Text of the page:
Circles


Know how I can tell I’ve been distracted by life? I clicked on the link for WordPress and thought, “Oh, yeah. I DO have a blog.”

Sigh.

The title for this piece comes from a song by Harry Chapin, although it might as readily have come from Elton John’s “Circle of Life.” Been thinking about that old merry-go-round, people getting on, getting off. My mom’s in another holding pattern – declining by teensy increments, wandering back and forth on that whirligig, one moment near the leaping-off point, the next meandering back toward the center. Her short-term memory is riddled with holes, shredded like buckshot silk. She wonders daily why this (Alzheimer’s) happened to her, why there’s no cure, why no one knows what causes it, why she’s still alive when she’d much rather be dead. That last one comes up a lot. I don’t have any answers for her.

A cousin’s wife has come home to die. She’s been fighting cancer awhile now, but the doctors say there are more lesions in her brain and there’s nothing to be done. So they’ve called in Hospice and she and my cousin have chosen to be baptized together as they face into the abyss of knowledge that she will not be at his side through the rest of their lives, not watch their grandchildren grow, miss out on so much. I hope he finds the strength to not shrivel up and blow away after she’s gone. He has so much left to share with the world. Life gives us no guarantees, but how it came to this boggles the mind.

At the other end of the spectrum is our 2 1/2 year old granddaughter Roslyn, making her first courageous steps in the world, and our brand-new granddaughter Bridget, not quite a month old, both of them with (I hope I hope) long and lovely lives ahead. Roslyn becomes a big sister in July (a boy already named Sullivan) and there’s another grandchild (ultrasound says a daughter, but my gut is not convinced) due in September. A niece is due in July as well, and a nephew’s wife in September, so we’re in baby-city. With all the rapid changes I’ve seen in my scant 57 years, I wonder what they will see. Will life be good to them? Will they experience wonders? I pray whatever comes that they have the will and strength and resilience to ride the wave.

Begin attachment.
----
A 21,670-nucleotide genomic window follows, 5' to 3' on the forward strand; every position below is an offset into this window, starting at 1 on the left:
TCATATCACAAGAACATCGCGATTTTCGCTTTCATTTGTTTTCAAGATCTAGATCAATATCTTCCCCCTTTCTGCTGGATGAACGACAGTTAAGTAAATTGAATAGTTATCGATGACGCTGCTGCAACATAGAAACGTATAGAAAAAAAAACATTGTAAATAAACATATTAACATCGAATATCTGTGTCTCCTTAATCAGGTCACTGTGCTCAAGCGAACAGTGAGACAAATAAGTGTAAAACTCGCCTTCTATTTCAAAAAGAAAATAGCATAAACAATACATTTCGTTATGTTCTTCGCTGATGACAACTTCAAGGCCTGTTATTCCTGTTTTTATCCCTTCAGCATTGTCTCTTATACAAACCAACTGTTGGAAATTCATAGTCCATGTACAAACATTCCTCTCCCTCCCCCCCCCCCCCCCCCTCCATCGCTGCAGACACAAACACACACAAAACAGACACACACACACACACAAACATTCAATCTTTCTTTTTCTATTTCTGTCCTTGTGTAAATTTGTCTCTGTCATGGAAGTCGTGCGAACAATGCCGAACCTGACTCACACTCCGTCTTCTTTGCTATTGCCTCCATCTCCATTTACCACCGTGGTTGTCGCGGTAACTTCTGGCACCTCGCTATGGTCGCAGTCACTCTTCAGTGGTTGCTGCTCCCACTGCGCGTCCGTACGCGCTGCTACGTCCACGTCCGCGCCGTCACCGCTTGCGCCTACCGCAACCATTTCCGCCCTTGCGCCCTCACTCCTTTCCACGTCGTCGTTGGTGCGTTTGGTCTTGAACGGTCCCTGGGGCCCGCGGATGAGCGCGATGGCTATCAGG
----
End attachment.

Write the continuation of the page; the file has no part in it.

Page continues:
Smack in the middle of all this is my adopted son Jake, leaving today on deployment to the Middle East. He’ll be gone a year and I’m sure God will get tired of hearing me ask that he watch over him and keep him safe. I’m greedy. I don’t want to lose him. I don’t want to lose any of them. Where’s the button to push that keeps everyone well and safe?

Still it’s that wobbly dance of balance, first one way then the other. And pretty amazing for all that. Pretty damned amazing.

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About Melissa Crandall

Longer ago than I care to admit--although I will--I cut my writing teeth on fanzines and media tie-in novels. Since then, I've moved on to narrative nonfiction, speculative fiction, and essays. I write to explore and understand the world around me, the things I see and experience nearby or from a distance. If I shake myself up, cool. If I shake you up, even better. Not gratuitously--what's the point in that?--but to set what I know, or think I know, on end and realize, "Well, doesn't it look different from this side!" My work is neither sexually explicit nor graphically violent. Let's face it - your imaginations will come up with things far worse than anything I could write, no matter how descriptive. Besides, it's just not my thing. I live in Connecticut with my supportive husband Ed, a cat named Ruby who might just think she's a dog, and an epileptic Australian shepherd named Holly who isn't quite certain anymore who she is, except she knows she loves her mommy.
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4 Responses to Circles

  1. I hope that Jake stays safe and that you enjoy having all those new little babies around.

  2. Shelly Belly says:

    Beautifully and simply put. So much love and new respect for you. ❤

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